By Letter to the Editor on November 12, 2020.
John Graham wrote a book about about open-pit mining in Virginia. It is well worth reading by all southern Albertans and by Alberta politicians – especially by its premier.
Graham shows what devastation can occur in a small coal mining community where a large coal company comes in to an otherwise content farming community which has hit hard times. There are no jobs, very little income and not much hope. The company begins to blow off the top of Gray Mountain to mine the coal. Suddenly there is work. People are getting money for a good life. Business is booming, Everything looks good. But there is a mysterious malady developing. People are becoming ill for no apparent reason.
To make a long story short, the environment had become polluted because of careless mining procedures. Investigation showed that selenium was being leached into the water supply, thus causing the malady. Corners were cut, regulations were ignored and questionable tactics were used in an effort to cut expenses, and to improve profits. When the coal was gone, so was the company, and the people were back in the same place they were before this all happened. Plus the environment was left a disaster.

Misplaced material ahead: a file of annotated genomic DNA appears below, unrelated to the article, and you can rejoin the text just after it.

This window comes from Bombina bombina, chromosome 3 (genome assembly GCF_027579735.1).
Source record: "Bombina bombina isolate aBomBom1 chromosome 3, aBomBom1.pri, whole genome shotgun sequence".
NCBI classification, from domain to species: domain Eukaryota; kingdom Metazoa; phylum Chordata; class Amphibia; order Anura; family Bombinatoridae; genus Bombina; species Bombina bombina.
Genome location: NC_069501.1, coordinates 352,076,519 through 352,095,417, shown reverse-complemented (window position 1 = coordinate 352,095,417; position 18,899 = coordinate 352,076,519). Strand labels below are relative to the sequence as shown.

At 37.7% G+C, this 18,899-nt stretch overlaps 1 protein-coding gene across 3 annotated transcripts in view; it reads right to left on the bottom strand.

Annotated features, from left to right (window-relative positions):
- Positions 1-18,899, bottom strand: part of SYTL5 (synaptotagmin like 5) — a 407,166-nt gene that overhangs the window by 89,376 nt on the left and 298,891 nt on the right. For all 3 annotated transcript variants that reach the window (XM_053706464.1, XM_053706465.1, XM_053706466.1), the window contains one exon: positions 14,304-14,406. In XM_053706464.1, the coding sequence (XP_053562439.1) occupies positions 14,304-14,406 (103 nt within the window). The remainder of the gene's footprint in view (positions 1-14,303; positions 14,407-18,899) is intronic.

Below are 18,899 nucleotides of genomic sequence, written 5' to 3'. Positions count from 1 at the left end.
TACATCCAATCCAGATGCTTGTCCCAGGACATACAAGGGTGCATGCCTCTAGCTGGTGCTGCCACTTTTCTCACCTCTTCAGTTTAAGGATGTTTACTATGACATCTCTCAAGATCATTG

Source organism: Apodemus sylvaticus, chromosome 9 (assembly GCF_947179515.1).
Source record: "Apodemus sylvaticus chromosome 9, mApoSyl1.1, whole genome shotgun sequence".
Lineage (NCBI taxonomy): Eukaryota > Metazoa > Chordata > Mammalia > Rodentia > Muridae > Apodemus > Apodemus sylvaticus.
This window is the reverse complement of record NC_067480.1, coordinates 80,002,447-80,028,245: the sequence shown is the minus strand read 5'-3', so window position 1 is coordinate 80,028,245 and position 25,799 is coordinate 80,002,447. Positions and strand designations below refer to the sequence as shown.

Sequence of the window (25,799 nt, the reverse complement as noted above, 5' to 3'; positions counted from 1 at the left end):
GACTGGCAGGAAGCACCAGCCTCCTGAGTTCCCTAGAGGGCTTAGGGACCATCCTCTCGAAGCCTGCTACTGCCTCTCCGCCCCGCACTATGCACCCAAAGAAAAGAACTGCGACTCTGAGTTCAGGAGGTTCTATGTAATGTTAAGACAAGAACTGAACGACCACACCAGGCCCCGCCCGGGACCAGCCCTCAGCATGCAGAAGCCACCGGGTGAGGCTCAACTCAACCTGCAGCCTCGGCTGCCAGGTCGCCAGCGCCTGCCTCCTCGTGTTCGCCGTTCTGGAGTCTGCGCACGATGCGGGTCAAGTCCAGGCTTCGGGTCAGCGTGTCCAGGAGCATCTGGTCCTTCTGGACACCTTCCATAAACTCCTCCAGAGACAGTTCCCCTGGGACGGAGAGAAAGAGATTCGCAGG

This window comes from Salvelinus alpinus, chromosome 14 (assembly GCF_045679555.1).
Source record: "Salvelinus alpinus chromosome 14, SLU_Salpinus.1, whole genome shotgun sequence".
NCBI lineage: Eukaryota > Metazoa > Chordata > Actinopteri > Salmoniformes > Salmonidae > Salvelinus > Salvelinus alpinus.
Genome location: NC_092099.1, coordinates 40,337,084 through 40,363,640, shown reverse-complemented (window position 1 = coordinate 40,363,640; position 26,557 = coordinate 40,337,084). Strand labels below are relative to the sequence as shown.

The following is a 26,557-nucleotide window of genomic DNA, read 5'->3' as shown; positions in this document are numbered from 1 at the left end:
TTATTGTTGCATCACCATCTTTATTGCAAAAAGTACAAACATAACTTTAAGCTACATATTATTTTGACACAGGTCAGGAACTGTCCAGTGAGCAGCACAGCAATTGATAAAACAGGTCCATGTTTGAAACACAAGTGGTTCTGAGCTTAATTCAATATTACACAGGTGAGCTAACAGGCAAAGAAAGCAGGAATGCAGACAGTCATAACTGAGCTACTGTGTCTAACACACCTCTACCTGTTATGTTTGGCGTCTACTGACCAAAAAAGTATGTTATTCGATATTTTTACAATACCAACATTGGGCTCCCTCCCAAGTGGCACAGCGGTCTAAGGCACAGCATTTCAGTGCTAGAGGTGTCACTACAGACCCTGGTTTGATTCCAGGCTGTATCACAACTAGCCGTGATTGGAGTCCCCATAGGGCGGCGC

Is it a coincidence that Grassy Mountain will also have its top blown off to get to the coal, just as Graham’s Gray Mountain did? In Alberta’s case there is the added danger that selenium (which is found in coal) could cause a similar disaster in Alberta.
The Australian company claims it will ensure that selenium is contained and will not leach into the water supply; but there is enough evidence that this is not likely to be the case. My question is, “What are we going to do about it?” It is well and good that our government will “consult” with the public, but to quote Health Minister Shandro, “Consultation does not mean veto.” To my mind, “consultation” means “we will listen, but we will do what we want to do, despite any objections.” Ho hum! Such is life in present-day Alberta. The Alberta advantage?